Pom Wonderful's bold ads for its pomegranate juice and supplement products are not legitimate treatment options for preventing or reducing the risk of serious health conditions including heart disease, cancer and even erectile dysfunction, ruled the courts last week.
Chief Administrative Law Judge Michael Chappell upheld findings in a complaint issued by the Federal Trade Commission against POM Wonderful, which claimed that the company's gimmicky marketing tactics were actually in violation of federal law.
The claims made by POM Wonderful, asserts the FTC, were deceptive, by making disease prevention and treatment claims like "Cheat Death," which could be perceived by consumers as based in fact and lead them to believe drinking the pomegranate juice products could actually prevent the onset of diseases or be used as a treatment instead of medicine.
In an interesting twist, POM Wonderful is claiming the judge's decision is actually a victory for the juice company, and will likely continue on with similar style health claims for its products.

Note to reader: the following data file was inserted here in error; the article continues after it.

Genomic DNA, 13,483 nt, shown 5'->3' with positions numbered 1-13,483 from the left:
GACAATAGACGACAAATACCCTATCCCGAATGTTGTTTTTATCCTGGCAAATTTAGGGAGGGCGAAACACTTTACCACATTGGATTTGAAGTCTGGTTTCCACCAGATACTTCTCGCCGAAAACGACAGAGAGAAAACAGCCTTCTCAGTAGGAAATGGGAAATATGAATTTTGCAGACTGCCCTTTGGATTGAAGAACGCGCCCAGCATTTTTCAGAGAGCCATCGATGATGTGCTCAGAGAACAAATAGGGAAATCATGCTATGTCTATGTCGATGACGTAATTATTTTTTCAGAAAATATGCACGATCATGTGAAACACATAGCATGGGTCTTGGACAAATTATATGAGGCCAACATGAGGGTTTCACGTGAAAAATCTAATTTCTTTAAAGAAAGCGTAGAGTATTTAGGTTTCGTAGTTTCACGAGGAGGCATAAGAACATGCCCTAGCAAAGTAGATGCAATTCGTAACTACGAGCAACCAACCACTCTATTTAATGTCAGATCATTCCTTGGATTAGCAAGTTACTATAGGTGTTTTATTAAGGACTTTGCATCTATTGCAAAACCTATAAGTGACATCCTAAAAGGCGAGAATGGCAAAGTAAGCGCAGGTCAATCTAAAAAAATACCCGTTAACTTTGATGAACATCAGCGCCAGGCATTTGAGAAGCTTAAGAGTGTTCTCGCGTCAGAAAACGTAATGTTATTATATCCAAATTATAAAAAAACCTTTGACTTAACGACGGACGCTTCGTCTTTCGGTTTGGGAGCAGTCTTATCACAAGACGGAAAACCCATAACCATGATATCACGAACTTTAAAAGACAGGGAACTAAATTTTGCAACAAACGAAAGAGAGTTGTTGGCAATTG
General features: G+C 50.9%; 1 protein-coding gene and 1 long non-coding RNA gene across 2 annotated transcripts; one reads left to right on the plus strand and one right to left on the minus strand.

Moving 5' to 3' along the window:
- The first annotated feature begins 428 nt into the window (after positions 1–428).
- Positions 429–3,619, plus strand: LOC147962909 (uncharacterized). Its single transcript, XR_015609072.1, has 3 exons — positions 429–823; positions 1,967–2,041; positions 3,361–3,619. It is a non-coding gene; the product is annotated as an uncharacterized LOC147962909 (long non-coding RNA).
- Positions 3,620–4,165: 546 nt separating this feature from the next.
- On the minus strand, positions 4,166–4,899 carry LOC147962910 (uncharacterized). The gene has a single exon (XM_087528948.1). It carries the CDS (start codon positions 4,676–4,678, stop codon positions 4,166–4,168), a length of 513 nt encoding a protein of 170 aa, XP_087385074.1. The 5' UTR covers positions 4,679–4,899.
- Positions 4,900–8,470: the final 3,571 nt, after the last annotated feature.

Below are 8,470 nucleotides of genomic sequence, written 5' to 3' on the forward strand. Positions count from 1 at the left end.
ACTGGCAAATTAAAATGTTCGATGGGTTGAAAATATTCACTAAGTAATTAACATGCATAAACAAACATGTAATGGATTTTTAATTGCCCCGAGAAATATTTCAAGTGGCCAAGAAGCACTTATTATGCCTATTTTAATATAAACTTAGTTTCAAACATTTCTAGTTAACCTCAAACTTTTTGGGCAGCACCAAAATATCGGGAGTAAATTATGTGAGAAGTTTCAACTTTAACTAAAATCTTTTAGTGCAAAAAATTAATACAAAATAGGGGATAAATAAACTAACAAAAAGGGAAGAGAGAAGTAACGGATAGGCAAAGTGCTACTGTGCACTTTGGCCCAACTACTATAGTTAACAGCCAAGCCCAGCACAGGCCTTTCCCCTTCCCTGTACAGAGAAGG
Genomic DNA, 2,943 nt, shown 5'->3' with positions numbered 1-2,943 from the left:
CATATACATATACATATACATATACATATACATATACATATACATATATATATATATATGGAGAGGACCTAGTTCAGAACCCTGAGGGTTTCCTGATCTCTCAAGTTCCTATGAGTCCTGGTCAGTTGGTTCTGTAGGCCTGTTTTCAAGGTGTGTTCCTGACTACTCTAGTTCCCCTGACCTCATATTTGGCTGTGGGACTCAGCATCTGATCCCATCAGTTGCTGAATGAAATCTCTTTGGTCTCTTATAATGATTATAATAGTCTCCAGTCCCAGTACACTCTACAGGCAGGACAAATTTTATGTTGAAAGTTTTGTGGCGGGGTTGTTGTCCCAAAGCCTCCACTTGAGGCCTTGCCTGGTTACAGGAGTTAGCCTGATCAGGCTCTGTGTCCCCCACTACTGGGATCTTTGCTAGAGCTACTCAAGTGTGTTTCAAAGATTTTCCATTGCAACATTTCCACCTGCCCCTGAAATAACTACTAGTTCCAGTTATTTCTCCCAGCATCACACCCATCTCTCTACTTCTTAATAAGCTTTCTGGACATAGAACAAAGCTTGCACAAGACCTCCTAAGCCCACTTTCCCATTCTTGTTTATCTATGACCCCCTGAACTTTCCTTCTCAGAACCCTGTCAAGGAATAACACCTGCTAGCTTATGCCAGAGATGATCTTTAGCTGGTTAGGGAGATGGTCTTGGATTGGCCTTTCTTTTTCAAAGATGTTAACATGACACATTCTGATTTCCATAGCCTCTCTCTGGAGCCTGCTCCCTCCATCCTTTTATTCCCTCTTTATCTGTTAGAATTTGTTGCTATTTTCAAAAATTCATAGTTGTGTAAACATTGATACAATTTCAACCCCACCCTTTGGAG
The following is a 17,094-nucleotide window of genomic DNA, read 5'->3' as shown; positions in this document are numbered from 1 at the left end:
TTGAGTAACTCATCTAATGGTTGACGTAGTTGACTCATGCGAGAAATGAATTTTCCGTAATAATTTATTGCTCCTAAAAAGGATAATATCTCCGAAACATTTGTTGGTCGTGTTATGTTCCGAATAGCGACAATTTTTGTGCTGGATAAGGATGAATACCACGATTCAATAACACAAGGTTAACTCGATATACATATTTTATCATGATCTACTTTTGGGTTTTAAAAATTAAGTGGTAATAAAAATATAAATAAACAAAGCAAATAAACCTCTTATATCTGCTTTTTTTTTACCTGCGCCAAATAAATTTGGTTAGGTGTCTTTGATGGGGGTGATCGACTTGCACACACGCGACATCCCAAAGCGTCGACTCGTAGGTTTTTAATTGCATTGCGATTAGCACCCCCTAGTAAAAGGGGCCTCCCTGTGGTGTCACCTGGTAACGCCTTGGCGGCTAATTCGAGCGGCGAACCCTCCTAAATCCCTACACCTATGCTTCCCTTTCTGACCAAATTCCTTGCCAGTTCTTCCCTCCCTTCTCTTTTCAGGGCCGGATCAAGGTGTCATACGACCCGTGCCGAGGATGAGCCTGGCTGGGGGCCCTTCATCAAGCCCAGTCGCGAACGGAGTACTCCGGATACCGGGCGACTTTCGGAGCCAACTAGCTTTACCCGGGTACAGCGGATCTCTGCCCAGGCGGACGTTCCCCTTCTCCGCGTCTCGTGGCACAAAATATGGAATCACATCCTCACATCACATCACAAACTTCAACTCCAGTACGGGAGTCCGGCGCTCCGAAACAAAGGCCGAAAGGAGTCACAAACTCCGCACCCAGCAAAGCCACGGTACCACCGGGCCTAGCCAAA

Because the judge's ruling says the company can still make similar claims in the future (and just face another round of legal tangle if the FTC chooses to pursue action if they find missteps), the company says it is validated, especially in light of the $35 million the company has invested in scientific research in more than 70 peer-reviewed studies, which the company says demonstrates clear evidence that supports the product marketing claims. POM Wonderful will also not be required to conduct double-blind placebo-controlled studies like pharmaceutical companies are required to do in order to make their health claims.
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